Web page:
Wednesday, November 11, 2015

Celebrations: Armistice Day, 2015

The United States recognizes its veterans today with a national holiday but the name no longer specifically refers to the date of the truce that ended the major hostilities of World War I on 11th hour of the 11th day of the 11th month of 1918.

But in France the national holiday is still known as "Armistice de 1918" and every town and village across the country has its "Monument aux Morts." Here is the schedule of events that happened in Roquebrun today.

[Roquebrun's Monument aux Morts, on FĂȘte nationale, 2013.* From my personal collection]

Historian Nicolas Offenstadt spoke about the effects of World War I on France** in an interview last year.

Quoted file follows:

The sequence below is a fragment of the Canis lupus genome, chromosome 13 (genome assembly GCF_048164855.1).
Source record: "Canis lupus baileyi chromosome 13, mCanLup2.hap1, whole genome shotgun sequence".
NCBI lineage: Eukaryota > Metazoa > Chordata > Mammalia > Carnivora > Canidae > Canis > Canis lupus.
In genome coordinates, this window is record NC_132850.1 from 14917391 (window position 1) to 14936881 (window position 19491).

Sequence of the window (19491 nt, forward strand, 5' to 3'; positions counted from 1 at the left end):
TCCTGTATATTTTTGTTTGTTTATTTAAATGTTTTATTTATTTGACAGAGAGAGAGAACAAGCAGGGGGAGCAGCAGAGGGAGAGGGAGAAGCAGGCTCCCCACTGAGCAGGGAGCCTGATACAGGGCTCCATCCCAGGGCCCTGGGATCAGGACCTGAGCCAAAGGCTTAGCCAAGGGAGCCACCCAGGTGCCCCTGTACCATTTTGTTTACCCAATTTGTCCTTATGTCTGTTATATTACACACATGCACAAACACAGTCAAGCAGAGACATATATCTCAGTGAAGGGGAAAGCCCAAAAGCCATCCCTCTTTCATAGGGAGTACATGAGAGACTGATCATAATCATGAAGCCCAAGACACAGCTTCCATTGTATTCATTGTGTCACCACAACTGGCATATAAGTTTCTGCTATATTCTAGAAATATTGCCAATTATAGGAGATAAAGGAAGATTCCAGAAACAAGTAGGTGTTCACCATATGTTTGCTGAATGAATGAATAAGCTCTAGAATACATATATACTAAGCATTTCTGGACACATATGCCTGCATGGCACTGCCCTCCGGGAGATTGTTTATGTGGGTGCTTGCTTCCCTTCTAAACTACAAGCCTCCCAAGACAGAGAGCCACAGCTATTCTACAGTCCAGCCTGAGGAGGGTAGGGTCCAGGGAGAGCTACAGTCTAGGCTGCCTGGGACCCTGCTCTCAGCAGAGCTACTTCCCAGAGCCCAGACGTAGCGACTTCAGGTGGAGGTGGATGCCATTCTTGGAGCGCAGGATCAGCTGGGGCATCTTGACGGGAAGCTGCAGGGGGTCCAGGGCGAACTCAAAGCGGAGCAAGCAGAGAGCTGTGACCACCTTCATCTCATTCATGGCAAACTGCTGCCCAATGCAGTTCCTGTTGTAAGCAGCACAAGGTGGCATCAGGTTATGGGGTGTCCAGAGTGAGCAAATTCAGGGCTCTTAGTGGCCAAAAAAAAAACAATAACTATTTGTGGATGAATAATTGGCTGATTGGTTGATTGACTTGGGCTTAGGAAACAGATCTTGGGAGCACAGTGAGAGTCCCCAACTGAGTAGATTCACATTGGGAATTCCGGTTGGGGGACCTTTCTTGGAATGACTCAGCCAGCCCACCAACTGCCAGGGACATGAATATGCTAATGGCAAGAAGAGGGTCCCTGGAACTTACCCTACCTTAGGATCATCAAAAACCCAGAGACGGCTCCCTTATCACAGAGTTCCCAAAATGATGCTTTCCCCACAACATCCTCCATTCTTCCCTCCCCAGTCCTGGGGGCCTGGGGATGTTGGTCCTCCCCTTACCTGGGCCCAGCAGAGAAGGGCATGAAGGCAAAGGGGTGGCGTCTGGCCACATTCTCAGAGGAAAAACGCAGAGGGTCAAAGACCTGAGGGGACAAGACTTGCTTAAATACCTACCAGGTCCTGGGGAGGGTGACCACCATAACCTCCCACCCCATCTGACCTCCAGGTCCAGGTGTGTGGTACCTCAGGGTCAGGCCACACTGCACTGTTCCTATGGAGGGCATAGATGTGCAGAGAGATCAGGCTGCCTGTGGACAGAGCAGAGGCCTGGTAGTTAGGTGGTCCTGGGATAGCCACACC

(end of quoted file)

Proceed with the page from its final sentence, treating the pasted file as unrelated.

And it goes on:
"Yes, it is an historical event, but we are still feeling the consequences in almost every aspect of our lives. For ordinary people, memories of the war remain strong, anchored as they are in narratives of millions of French families. 
It is also an important time to reflect on France’s experience as a nation. The Great War was a colossal and traumatic event. Millions were killed. It was a demographic, human and economic trauma on a massive scale that had a profound and lasting effect on all those countries that took part."
The U.S. didn't enter the war until April 6, 1917, and the first American troops didn't arrive in France until three months later. My grandfather James Chappell Warren Jr. served in the Navy and my grand-uncle Pete Slater was in the Marines.

*Sadly I don't have photos of today's celebration as we're driving to Provence tomorrow and have lots of things to get done before we leave.
**To see a list of casualties of the war, there's a table here.

© 2015 Copyright, Christine Manczuk, All Rights Reserved.

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